It’s 7:30 a.m. I just woke up, and I’m wiped out. I had food poisoning yesterday. And it made me realize how grateful I am for how I normally feel. In the spirit of gratitude, I picked up this gratitude journal. It was a gift from my brother-in-law Devon, who’s a master of personal development and growth. Every day there are some questions you fill out.
Three in the morning:
1. I am grateful for…
2. What would make today great?
3. Daily affirmations
Two in the evening:
1. Three amazing things that happened today…
2. How could I make today even better?
There’s a bunch of information in the front of the book about how these questions are scientifically proven to help you live a better and happier life. And it’s making me wonder if these practices are something that I should be asking my coaching clients to take on. I notice that I really shy away from giving a lot of homework because I hate homework. I think that comes from a really self-limiting belief that I don’t do homework. In elementary school, I would be sent home with these little blue notes that I was supposed to give to my parents that said “ Guess whose goose is cooked?” And I would put them in my backpack, which was just a pile of disorganized paper, and eventually a stack of these blue notes would fall out and I’d give them to my parents. Luckily, my parents were pretty cool about that. I did well in school, but I wasn’t into homework.
This self-limiting belief is also rooted in scarcity. That there’s not enough time, that I don’t have enough time, that my clients don’t have enough time to do all of these things. And I don’t want to reinforce that in them. So I’m really going to pay attention now to how are my limiting beliefs about myself impacting the way I interact with clients, and am I challenging them enough? I think coaching is super powerful. I know that they see huge changes in their lives through the insights they get and the assignments I do give them. But in terms of habits and daily practices, I think I could really ramp that up. Because there’s so much evidence that these things really work: gratitude, meditation, exercise, getting enough sleep, drinking water first thing in the morning. It’s low hanging fruit. I’m inspired to make a menu of different habits I can offer my clients that they might volunteer to take on and check in with me about.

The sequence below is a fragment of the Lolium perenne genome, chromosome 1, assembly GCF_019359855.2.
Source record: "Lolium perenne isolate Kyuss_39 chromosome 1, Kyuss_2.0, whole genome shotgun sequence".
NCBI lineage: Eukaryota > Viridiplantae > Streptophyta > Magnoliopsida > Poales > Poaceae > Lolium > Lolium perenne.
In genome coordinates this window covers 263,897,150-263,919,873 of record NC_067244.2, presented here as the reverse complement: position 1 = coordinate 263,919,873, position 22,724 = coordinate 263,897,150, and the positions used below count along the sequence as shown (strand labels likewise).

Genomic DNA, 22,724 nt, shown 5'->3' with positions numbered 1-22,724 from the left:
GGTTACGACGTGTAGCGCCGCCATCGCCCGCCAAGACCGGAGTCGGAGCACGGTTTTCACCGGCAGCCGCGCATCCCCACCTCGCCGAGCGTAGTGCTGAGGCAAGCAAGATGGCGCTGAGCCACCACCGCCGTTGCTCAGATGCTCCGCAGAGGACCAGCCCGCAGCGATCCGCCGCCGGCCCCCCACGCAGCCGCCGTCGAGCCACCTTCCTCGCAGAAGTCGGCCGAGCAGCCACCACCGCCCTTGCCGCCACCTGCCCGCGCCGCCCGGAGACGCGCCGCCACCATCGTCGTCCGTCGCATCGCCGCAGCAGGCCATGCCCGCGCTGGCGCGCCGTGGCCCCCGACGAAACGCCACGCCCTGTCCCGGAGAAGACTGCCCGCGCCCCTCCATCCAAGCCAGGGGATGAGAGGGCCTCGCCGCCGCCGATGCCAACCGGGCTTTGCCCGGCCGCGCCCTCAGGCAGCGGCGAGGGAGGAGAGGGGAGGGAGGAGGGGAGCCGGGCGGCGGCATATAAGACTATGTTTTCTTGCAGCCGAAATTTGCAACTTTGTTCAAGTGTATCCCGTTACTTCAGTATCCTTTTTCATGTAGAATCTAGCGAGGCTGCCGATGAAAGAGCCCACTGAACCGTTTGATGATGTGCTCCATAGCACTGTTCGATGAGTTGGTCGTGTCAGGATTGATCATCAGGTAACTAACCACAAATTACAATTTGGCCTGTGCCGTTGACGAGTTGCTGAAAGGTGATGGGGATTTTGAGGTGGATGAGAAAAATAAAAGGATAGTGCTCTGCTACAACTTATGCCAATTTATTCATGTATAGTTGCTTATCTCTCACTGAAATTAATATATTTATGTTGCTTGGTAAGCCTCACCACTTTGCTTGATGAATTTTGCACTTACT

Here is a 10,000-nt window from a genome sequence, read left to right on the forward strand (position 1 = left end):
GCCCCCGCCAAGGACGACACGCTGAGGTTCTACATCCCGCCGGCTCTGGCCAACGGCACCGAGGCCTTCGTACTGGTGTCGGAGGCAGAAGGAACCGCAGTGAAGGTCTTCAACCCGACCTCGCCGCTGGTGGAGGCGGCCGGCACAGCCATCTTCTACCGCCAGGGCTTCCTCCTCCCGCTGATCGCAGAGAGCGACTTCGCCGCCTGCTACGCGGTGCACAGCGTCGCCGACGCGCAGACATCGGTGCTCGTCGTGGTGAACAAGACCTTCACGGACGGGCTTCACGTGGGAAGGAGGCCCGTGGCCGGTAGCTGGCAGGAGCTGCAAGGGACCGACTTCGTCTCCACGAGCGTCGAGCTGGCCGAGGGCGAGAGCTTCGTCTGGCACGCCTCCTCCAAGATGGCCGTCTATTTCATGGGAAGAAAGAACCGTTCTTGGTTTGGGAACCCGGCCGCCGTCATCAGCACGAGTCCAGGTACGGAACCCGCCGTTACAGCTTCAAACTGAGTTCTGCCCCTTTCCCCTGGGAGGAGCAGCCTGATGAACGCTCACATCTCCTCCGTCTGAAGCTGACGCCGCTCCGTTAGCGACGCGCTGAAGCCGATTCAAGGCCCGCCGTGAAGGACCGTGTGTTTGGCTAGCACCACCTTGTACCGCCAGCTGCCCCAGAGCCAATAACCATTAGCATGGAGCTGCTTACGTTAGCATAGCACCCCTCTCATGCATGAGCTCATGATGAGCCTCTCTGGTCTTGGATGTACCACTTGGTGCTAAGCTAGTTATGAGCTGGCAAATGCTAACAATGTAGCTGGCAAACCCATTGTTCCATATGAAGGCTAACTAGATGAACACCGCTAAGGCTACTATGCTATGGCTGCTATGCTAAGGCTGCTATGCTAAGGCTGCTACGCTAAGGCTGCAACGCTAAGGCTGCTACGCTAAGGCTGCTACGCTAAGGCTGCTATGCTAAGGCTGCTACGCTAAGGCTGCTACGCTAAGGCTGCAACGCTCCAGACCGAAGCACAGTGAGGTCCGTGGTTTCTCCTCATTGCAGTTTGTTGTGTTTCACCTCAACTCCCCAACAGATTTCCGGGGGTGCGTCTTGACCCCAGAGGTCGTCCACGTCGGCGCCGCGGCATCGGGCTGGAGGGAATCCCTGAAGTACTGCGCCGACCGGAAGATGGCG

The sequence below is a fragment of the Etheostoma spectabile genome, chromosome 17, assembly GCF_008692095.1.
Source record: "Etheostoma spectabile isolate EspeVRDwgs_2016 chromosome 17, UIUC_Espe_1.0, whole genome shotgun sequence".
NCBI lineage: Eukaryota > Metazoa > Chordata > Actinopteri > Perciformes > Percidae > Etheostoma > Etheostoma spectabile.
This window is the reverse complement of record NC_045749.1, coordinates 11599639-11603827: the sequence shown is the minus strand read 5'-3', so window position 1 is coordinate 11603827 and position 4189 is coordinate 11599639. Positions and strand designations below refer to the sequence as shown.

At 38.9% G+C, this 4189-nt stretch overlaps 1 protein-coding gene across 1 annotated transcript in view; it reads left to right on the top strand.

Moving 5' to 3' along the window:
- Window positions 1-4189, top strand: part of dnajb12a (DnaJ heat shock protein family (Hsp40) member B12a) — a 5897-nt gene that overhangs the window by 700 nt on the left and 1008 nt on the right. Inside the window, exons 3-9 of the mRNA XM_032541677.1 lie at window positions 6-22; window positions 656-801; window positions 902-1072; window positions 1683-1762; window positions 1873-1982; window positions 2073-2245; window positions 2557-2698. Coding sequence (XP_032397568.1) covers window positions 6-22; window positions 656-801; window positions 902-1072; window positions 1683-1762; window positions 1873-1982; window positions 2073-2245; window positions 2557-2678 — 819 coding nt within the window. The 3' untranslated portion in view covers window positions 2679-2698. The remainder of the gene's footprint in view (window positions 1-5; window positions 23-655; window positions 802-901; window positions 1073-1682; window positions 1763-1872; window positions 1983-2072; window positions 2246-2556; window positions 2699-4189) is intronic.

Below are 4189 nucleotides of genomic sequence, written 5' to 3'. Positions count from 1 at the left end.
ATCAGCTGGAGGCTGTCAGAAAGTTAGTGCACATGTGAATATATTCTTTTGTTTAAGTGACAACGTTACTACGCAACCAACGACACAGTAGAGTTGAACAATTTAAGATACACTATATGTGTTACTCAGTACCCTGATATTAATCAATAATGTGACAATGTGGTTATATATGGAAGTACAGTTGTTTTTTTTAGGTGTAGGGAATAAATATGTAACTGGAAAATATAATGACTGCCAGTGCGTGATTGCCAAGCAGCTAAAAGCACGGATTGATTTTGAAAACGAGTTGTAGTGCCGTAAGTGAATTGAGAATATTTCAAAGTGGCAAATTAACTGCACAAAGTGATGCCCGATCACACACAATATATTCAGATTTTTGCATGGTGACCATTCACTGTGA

I’d love to hear if any of you have healthy habits or have worked with a coach or trainer or a program to develop them. There’s lot of tools and programs out there, and apps. I want to see what works for you. And I will check in and let you know what I’m doing.
Have a great Fourth of July!
At Britely we aim to follow a lean startup approach of talking to users before, during, and after building every part of our product. A common challenge in startups though is that everybody is so busy building that very few people actually “get out of the building” and talk to users. So how can you get your team on the same page?
Continue reading “How to do lean startup: Sharing user feedback & release notes with your team”
…and so I am going to start writing MORE often LESS perfectly. Not to imply in any way that I have ever achieved anything close to the P-word! It’s an elusive self illusion maintained to protect the ego…. so I must let it go and practice what I preach and share my ideas before they’re “ready.”